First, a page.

Would Mitt Romney Be the Most Right-Wing President Ever?

<a href="http://www.flickr.com/photos/politicalpulse/6649825123/sizes/m/in/photostream/" target="_blank">Flickr/WEBN TV</a>

Let our journalists help you make sense of the noise: Subscribe to the Mother Jones Daily newsletter and get a recap of news that matters.


My former colleague Jamelle Bouie‘s cover story for the American Prospect suggests that if elected, Mitt Romney would be the most conservative president in recent memory:

These aren’t idle expectations. If Romney wins the White House, it’s a sure bet that Republicans will also win the Senate—Democrats are defending a disproportionately large number of seats this year—and maintain their majority in the House of Representatives. More important, Romney’s agenda is almost entirely fiscal: cuts to taxes, cuts to entitlements, and cuts to domestic programs. All of this can be passed through budget reconciliation, which makes it immune to a filibuster. Republicans could force through their ideas without a single Democratic vote.

In terms of figuring out what you’re actually voting for, it makes more sense to think about yourself as voting for a party rather than a candidate. That candidate will pursue the party’s agenda within whatever objective structural constraints exist, meaning even if Barack Obama were the closet radical so many conservatives think he is, his policy agenda would still have been subject to the whims of Democratic centrists in the Senate.

If Mitt Romney wins, he’ll likely be facing fewer of those constraints. The Democratic Party is a coalition of liberals and moderates. The Republican Party is currently dominated by conservatives. Obama had to tailor his policy preferences to appeal Joe Lieberman and Ben Nelson to beat Republican filibusters, but it’s unlikely Democrats will be able to act with the same ideological discipline that Republicans have displayed over the past few years. 

Even so, Romney seems uniquely suited to fitting the “warm body” standard—that all Republicans need is a president ready to rubber-stamp whatever Rep. Paul Ryan (R-Wisc.) comes up with—that Bouie refers to at the beginning of his piece. The best explanation I’ve seen for the two Romneys (The moderate Massachussetts governor and the conservative standard-bearer) comes from Reason’s Peter Suderman, who compares Romney to a business consultant who views his task as “presenting the customer with a slicker, better packaged, but fundamentally unchanged version of itself.” When the client was liberal Massachussetts, Romney was a moderate. As the leader of the post-Tea Party GOP, he will as conservative as his clients need him to be.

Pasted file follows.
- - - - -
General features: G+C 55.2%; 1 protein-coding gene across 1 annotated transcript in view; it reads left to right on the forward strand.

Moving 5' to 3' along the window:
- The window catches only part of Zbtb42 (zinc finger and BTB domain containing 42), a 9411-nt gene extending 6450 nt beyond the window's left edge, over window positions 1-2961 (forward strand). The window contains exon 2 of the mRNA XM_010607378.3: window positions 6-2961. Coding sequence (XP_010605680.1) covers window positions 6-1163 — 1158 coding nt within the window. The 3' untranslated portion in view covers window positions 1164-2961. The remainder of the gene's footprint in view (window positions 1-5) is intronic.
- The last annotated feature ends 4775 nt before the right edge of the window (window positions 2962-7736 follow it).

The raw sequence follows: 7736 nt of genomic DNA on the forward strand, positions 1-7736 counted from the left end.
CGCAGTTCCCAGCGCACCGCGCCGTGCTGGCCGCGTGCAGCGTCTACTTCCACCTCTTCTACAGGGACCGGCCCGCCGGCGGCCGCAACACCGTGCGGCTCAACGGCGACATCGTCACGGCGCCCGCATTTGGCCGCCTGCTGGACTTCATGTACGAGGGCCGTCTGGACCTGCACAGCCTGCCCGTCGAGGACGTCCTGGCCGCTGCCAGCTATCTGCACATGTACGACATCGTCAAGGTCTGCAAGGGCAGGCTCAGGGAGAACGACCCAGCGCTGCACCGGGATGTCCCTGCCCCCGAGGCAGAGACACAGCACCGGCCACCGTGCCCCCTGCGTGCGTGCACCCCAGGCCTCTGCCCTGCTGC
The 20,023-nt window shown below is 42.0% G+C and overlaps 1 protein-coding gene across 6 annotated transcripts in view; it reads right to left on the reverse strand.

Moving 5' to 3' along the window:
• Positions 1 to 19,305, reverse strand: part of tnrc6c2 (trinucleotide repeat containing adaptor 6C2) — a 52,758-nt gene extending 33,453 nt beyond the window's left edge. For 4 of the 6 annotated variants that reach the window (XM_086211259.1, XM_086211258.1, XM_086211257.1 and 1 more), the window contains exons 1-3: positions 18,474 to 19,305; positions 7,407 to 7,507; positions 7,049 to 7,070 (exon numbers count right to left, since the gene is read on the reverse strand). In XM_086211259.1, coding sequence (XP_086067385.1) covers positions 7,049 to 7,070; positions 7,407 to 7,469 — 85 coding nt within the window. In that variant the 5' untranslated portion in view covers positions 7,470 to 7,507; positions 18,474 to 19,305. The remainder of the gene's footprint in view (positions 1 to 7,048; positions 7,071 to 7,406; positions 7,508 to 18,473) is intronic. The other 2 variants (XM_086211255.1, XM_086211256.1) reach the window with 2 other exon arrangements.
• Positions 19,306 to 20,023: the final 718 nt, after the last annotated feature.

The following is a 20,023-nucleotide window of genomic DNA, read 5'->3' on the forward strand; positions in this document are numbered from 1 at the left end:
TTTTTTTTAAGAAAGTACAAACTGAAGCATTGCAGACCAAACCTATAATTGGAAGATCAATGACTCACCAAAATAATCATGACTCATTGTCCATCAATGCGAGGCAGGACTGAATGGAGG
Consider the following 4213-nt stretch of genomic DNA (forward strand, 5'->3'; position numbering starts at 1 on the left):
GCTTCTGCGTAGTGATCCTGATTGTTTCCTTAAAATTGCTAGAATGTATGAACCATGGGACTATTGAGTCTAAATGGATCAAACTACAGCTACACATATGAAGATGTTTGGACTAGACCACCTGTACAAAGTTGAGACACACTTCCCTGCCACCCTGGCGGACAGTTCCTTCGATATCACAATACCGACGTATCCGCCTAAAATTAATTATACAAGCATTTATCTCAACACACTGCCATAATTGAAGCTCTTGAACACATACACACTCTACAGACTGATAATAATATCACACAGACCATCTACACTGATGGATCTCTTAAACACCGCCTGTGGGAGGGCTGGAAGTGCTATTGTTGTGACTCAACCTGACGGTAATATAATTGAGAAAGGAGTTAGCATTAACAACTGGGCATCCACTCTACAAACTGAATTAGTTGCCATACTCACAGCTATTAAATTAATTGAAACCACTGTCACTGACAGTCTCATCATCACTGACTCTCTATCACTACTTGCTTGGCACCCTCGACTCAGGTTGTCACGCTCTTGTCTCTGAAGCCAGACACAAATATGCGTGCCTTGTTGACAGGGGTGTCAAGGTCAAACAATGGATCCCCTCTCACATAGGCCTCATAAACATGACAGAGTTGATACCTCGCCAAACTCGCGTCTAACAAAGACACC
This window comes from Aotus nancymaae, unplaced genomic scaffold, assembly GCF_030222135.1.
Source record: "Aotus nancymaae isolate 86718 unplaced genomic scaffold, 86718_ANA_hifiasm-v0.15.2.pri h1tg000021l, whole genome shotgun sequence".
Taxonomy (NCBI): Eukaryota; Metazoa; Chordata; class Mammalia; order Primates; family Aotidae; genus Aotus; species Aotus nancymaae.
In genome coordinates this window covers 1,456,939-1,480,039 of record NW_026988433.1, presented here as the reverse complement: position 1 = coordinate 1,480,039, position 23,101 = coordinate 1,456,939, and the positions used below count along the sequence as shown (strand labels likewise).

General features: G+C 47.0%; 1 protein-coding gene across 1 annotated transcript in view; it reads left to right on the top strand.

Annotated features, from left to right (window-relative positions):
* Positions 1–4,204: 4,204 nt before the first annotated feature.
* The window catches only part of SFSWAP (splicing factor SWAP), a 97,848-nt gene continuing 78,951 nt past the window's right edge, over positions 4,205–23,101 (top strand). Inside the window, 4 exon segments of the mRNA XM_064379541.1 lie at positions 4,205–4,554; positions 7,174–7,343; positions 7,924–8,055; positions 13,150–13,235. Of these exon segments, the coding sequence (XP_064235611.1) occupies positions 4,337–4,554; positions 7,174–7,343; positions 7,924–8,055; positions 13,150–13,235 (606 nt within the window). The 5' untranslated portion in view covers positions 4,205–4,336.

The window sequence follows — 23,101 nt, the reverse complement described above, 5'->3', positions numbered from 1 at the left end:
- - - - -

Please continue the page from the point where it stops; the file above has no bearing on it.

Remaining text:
Adam Serwer is filling in while Kevin is on vacation.

IT'S NOT THAT WE'RE SCREWED WITHOUT TRUMP:

"It's that we're screwed with or without him if we can't show the public that what we do matters for the long term," writes Mother Jones CEO Monika Bauerlein as she kicks off our drive to raise $350,000 in donations from readers by July 17.

This is a big one for us. It's our first time asking for an outpouring of support since screams of FAKE NEWS and so much of what Trump stood for made everything we do so visceral. Like most newsrooms, we face incredibly hard budget realities, and it's unnerving needing to raise big money when traffic is down.

So, as we ask you to consider supporting our team's journalism, we thought we'd slow down and check in about where Mother Jones is and where we're going after the chaotic last several years. This comparatively slow moment is also an urgent one for Mother Jones: You can read more in "Slow News Is Good News," and if you're able to, please support our team's hard-hitting journalism and help us reach our big $350,000 goal with a donation today.

payment methods

IT'S NOT THAT WE'RE SCREWED WITHOUT TRUMP:

"It's that we're screwed with or without him if we can't show the public that what we do matters for the long term," writes Mother Jones CEO Monika Bauerlein as she kicks off our drive to raise $350,000 in donations from readers by July 17.

This is a big one for us. So, as we ask you to consider supporting our team's journalism, we thought we'd slow down and check in about where Mother Jones is and where we're going after the chaotic last several years. This comparatively slow moment is also an urgent one for Mother Jones: You can read more in "Slow News Is Good News," and if you're able to, please support our team's hard-hitting journalism and help us reach our big $350,000 goal with a donation today.

payment methods

We Recommend

Latest

Sign up for our free newsletter

Subscribe to the Mother Jones Daily to have our top stories delivered directly to your inbox.

Get our award-winning magazine

Save big on a full year of investigations, ideas, and insights.

Subscribe

Support our journalism

Help Mother Jones' reporters dig deep with a tax-deductible donation.

Donate